Saruman’s servant and agent, who earlier posed as an advisor to Théoden in The Two Towers. t the conclusion of The Return of the King, Wormtongue turns on Saruman and kills him.
Two Orcs whom Sam and Frodo encounter in the tower of Cirith Ungol.
The Steward of Gondor and the father of Boromir and Faramir. Denethor undergoes a painful descent into madness that Tolkien uses to explore the complexity of human evil. Proud and wise, Denethor fails not because he is inherently evil, but because he allows the evil lies of the palantír to convince him that he is incapable of saving Minas Tirith from Mordor’s power.
The son of Denethor, brother of the deceased Boromir, and future husband of Éowyn. Faramir appears confident and assured when Frodo and Sam encounter him at Ithilien, outside Mordor. Denethor’s attempts to burn Faramir alive are the extreme manifestations of the Steward’s suppression of his dutiful son. In contrast to his father, Faramir displays the depth of his nobility by immediately recognizing Aragorn’s long-awaited claim to the throne of Gondor.
The King of the Mark and the leader of the Riders of Rohan, or Rohirrim. Théoden functions as a foil, or counterpoint, to Denethor. Whereas Denethor neglects the fate of Minas Tirith by committing suicide, Théoden bravely sacrifices his own life on the battlefield for the sake of the West.
The Lady of Rohan and future wife of Faramir. Éowyn, driven by a desire for combat and for Aragorn’s affection, disguises herself in men’s clothing and endangers herself to challenge the Lord of the Nazgûl. With the passing of the Shadow of Mordor, Éowyn is freed from her desire for war, and she turns her affections to Faramir.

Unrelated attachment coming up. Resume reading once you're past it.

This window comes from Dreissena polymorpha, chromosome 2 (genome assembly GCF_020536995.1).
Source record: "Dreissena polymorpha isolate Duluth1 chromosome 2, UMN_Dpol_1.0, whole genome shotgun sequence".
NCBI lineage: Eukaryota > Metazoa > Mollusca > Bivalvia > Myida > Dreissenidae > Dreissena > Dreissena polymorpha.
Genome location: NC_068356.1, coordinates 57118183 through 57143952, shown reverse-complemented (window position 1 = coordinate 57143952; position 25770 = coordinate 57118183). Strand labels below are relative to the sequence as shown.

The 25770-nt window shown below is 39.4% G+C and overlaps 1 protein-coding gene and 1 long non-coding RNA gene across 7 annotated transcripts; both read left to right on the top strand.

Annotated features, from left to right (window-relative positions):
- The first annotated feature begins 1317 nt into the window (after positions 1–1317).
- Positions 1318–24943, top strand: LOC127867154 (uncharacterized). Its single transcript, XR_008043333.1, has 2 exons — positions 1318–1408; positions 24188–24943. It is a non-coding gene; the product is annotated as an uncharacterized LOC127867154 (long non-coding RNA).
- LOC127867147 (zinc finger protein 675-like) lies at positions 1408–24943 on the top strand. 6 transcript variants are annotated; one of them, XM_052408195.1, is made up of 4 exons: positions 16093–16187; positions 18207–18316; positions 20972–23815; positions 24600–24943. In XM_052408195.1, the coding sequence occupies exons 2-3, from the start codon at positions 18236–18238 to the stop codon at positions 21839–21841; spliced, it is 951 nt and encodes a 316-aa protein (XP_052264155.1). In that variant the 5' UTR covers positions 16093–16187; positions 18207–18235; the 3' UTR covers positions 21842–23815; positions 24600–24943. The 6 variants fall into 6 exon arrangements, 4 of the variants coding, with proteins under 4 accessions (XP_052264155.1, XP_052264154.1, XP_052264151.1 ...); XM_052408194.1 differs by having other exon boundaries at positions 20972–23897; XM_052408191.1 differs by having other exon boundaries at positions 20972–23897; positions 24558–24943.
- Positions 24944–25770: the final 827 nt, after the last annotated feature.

The nephew and declared heir of Théoden and the brother of Éowyn. Éomer, who initially urges his father not to go east to battle Mordor, joins the battle himself and bravely leads the Rohirrim after his father’s death.
A member of the Tower Guard at Minas Tirith and Pippin’s friend. Beregond breaks the law of the Guard of the Citadel by leaving his post, but he successfully delays Denethor from killing his son Faramir.
Beregond’s son. Bergil becomes close with Pippin after the hobbit joins the Guard of Minas Tirith.
The Prince of Dol Amroth, the proudest of the captains of the Outlands who arrive to aid Minas Tirith. Imrahil is appointed interim leader of Gondor after Denethor’s suicide.
The innkeeper at the Prancing Pony in Bree. Butterbur welcomes Gandalf and Frodo back to the inn on their return journey to the Shire.
The wise Master of Rivendell. Elrond travels with the other Elves and Frodo to the West beyond the Great Sea at the end of the novel.
The beautiful daughter of Elrond. After the defeat of Sauron, Arwen marries Aragorn to become Queen of Gondor.
The sons of Elrond. Elladan and Elrohir are members of the Dúnedain of the North, who make their way to Minas Tirith in response to a message requesting that they come to Aragorn’s aid.
The Lord and Lady of Lothlórien. Celeborn and Galadriel arrive at Minas Tirith after Sauron’s defeat, and then later sail to the West.
Frodo’s cousin and mentor, the previous keeper of the Ring. Bilbo spends much of the latter part of The Lord of the Rings in Rivendell, writing his memoirs— ostensibly the source material Tolkien uses in writing the novel.
Hobbit policemen who attempt to arrest Frodo, Sam, Pippin, and Merry as they reenter the Shire. The Shirrifs warn the Company that the “Chief” who has taken over the Shire has a large army.
Frodo’s greedy and corrupt relative, whom Frodo suspects is the “Chief” to whom the Shirrifs refer.
One of the oldest and most respected hobbits in the Shire. Farmer Cotton explains how a police state formed in the Shire after Frodo and the Company left.
Farmer Cotton’s daughter. Rosie marries Sam Gamgee at the end of the novel, and together they have a daughter, whom they name Elanor.
The leader of the Great Eagles, who bears Gandalf to Mount Doom, where the wizard rescues the exhausted Frodo and Sam after they complete the quest.
Gandalf’s mythically swift horse. Shadowfax bears Gandalf to Minas Tirith, where the wizard saves Faramir and his men from the Nazgûl.
The Ent who keeps the corrupt Saruman imprisoned at Isengard.Treebeard, however, ultimately frees Saruman because he does not wish to keep the miserable, defeated wizard caged.